Refugee camps in Hungary require migrants to be held for 24 hours, prompting some to escape the camps in order to avoid being fingerprinted. Rough Cut (no reporter narration).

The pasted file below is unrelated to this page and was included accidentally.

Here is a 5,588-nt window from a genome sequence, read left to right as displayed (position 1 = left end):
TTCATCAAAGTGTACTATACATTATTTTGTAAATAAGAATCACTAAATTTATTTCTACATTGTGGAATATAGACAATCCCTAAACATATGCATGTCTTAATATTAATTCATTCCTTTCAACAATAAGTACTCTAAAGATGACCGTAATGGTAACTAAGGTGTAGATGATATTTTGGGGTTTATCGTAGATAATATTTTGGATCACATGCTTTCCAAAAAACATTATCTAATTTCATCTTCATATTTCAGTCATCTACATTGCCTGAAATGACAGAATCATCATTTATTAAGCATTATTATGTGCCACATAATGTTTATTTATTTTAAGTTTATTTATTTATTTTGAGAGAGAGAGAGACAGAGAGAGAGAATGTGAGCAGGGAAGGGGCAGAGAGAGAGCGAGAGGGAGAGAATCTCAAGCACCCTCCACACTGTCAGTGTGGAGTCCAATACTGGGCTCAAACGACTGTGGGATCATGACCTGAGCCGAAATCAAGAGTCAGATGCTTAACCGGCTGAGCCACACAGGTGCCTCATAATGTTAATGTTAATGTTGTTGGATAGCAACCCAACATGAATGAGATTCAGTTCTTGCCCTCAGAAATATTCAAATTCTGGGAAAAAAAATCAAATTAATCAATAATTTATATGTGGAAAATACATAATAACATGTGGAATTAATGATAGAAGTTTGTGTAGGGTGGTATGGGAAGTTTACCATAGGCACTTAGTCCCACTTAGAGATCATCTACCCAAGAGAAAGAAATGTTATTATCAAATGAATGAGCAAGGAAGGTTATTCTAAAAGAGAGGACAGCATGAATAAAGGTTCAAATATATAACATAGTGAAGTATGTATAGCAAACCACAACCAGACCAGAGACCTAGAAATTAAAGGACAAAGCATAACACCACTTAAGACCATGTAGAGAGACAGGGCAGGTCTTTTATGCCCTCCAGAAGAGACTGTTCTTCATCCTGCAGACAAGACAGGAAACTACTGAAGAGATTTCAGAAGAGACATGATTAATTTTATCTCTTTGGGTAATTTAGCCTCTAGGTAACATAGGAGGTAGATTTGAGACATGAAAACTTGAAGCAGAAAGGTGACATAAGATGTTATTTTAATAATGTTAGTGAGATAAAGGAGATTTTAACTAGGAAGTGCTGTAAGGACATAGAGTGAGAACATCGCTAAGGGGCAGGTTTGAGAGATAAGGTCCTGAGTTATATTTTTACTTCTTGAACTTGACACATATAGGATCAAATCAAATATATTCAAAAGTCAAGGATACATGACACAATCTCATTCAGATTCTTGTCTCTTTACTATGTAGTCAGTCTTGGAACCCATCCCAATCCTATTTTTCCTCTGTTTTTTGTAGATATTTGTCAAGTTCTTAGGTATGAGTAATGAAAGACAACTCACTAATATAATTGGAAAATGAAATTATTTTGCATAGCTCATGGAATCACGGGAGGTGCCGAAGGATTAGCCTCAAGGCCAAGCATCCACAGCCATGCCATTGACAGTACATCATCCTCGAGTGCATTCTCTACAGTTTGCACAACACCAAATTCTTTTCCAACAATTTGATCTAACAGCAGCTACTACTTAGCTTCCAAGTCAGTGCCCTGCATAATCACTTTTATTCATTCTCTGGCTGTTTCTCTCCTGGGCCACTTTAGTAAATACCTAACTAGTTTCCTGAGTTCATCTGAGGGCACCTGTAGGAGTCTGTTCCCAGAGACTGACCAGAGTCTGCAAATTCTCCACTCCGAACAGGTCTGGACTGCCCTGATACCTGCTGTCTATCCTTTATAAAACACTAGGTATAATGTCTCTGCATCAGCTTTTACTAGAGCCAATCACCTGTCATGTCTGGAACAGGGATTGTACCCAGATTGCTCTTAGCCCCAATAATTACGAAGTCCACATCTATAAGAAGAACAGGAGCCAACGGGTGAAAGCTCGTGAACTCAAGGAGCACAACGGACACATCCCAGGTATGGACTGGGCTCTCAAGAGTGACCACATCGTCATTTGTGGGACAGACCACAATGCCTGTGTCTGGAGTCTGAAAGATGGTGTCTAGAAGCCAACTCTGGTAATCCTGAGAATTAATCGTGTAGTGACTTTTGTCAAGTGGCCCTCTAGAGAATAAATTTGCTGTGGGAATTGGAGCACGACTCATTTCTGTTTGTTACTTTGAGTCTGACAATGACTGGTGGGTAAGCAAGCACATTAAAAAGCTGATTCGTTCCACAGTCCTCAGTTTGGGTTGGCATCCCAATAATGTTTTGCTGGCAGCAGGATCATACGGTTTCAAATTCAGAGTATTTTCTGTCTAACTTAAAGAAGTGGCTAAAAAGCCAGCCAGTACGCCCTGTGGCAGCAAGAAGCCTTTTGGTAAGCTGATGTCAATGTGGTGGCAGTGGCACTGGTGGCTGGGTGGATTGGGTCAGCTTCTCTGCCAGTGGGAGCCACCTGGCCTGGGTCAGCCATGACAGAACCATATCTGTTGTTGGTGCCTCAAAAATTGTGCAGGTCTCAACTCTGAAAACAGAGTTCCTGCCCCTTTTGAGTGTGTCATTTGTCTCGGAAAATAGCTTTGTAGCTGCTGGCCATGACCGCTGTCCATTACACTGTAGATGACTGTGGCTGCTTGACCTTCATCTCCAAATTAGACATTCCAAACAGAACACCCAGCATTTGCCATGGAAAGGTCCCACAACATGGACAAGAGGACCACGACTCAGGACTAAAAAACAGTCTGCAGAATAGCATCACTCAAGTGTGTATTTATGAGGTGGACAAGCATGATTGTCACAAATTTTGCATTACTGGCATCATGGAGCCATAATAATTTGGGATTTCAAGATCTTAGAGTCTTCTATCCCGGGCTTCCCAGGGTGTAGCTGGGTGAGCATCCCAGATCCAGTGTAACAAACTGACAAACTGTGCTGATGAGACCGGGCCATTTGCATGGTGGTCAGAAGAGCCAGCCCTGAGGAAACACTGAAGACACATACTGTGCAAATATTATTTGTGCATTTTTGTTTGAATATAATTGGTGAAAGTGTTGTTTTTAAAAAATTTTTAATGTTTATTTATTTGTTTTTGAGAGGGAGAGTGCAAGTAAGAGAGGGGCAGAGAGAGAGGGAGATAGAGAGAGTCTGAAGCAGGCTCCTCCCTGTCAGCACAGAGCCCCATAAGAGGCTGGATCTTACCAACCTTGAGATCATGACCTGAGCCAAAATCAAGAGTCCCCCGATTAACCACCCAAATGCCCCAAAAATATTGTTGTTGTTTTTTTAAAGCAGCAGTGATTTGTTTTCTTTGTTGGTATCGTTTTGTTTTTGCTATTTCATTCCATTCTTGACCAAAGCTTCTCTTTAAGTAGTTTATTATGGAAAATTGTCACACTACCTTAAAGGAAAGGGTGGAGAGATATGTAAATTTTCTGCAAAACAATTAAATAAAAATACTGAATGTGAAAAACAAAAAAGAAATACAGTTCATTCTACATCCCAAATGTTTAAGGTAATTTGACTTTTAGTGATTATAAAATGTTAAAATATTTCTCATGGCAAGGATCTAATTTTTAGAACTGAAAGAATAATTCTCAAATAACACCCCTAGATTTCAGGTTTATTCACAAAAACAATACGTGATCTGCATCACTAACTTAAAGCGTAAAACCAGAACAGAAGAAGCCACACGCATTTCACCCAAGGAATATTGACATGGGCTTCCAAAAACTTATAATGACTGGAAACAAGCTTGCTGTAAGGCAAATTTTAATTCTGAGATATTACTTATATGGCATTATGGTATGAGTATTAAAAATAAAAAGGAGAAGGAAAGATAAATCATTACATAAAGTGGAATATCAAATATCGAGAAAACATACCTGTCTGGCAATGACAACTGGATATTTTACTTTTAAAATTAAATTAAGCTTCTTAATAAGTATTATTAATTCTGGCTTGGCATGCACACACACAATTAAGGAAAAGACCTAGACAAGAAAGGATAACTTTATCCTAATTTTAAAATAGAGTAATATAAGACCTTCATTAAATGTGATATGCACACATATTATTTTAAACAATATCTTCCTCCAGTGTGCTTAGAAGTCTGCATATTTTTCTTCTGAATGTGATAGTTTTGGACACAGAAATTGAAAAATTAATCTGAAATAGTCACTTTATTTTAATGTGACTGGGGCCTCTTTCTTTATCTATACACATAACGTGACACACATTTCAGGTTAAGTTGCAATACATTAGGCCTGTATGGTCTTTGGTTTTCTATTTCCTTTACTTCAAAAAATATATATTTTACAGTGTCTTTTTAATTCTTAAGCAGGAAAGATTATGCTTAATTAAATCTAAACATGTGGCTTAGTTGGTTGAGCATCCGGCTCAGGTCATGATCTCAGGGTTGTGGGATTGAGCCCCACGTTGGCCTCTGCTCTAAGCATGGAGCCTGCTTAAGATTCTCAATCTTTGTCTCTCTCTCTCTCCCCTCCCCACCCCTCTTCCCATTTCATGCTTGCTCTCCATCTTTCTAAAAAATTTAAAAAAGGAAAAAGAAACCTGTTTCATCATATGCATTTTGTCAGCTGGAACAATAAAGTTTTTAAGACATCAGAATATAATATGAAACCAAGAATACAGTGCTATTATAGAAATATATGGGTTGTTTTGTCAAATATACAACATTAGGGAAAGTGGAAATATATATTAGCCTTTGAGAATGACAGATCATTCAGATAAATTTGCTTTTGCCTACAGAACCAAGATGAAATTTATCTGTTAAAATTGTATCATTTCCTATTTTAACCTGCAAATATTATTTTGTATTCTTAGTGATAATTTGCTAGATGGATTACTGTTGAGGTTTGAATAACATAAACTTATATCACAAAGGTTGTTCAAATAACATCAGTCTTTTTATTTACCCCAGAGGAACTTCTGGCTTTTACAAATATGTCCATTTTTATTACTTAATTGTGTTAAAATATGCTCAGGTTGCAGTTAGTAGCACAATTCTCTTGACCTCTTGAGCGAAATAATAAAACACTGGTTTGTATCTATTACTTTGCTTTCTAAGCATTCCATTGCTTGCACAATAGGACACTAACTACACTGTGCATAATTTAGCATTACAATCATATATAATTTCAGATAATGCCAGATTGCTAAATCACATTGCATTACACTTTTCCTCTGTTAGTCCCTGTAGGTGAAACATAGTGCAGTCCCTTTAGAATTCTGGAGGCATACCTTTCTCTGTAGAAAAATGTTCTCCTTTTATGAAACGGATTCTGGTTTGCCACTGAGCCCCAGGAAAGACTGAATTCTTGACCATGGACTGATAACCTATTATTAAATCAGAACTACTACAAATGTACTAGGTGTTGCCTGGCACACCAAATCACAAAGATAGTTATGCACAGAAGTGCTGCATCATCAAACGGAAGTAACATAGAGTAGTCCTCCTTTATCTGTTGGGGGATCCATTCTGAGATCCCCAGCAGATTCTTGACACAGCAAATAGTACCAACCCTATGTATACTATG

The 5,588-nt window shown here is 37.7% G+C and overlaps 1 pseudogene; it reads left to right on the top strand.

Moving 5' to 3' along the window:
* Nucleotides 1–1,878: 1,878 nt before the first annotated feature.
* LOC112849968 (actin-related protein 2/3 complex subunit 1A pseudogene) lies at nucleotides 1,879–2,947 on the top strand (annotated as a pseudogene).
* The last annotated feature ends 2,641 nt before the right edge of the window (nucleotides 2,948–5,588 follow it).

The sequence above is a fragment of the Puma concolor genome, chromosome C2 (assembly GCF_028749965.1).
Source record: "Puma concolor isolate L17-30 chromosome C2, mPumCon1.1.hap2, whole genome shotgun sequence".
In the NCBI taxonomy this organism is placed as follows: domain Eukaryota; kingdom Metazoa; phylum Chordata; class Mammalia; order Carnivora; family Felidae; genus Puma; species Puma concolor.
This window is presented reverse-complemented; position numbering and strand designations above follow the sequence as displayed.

ROUGH CUT (NO REPORTER NARRATION) STORY: Migrants in Serbia are largely free to come and go as they please but it's a different situation in Hungary, where refugee camps require migrants to be held for 24 hours. The policy prompted several migrants to jump a fence and try to escape the Roske refugee camp in southern Hungary on Saturday (August 29) in order to avoid being fingerprinted by authorities. Footage shot by Radio Free Europe showed young men scaling the fence and dashing across roads and fields. Others were either stopped by police as they tried to climb the fence or were later captured during searches near the camp site. Mark Kekesi is a volunteer with the independent advocacy group Migrant Solidarity and says he doesn't think many migrants are escaping the camp but adds: "The refugees are afraid of the Hungarian fingerprint regime because they are well aware of the fact that if their fingerprint is recorded in Hungary, then legally there is the opportunity for any Western European country to send them back to Hungary," Kekesi said. Migrant Solidarity has been helping migrants at a railway station in the town of Szeged, near the Roske refugee camp. Volunteers hand out food and water to migrants who are bused to the station from the camp. The camp breakout comes three days after police there used tear gas against some 100 migrants who were protesting against the fingerprinting policy and against general conditions at the camp. Radio Free Europe had reported that the migrants complained of being treated like animals and were being held for hours in scorching summer temperatures with no shade and little water. Hundreds of thousands of migrants are trying to reach the European Union, fleeing violence and poverty in the Middle East and Africa. More than 140,000 migrants were caught by Hungarian police on the Serbian border so far this year.